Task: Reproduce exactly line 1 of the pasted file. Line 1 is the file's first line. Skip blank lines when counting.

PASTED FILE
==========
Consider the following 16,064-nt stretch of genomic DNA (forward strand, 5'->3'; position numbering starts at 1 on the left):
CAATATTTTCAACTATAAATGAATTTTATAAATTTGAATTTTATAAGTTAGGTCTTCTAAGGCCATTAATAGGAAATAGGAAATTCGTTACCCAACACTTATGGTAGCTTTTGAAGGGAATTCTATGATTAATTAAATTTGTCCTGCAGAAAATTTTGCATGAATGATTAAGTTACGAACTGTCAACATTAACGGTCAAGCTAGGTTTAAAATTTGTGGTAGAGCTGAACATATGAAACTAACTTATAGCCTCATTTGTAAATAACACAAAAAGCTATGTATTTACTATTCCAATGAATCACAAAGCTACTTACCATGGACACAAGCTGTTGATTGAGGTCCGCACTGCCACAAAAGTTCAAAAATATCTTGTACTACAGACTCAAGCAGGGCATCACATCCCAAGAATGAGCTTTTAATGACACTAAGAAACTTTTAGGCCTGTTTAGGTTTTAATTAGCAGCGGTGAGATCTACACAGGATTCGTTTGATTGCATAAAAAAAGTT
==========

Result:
Consider the following 16,064-nt stretch of genomic DNA (forward strand, 5'->3'; position numbering starts at 1 on the left):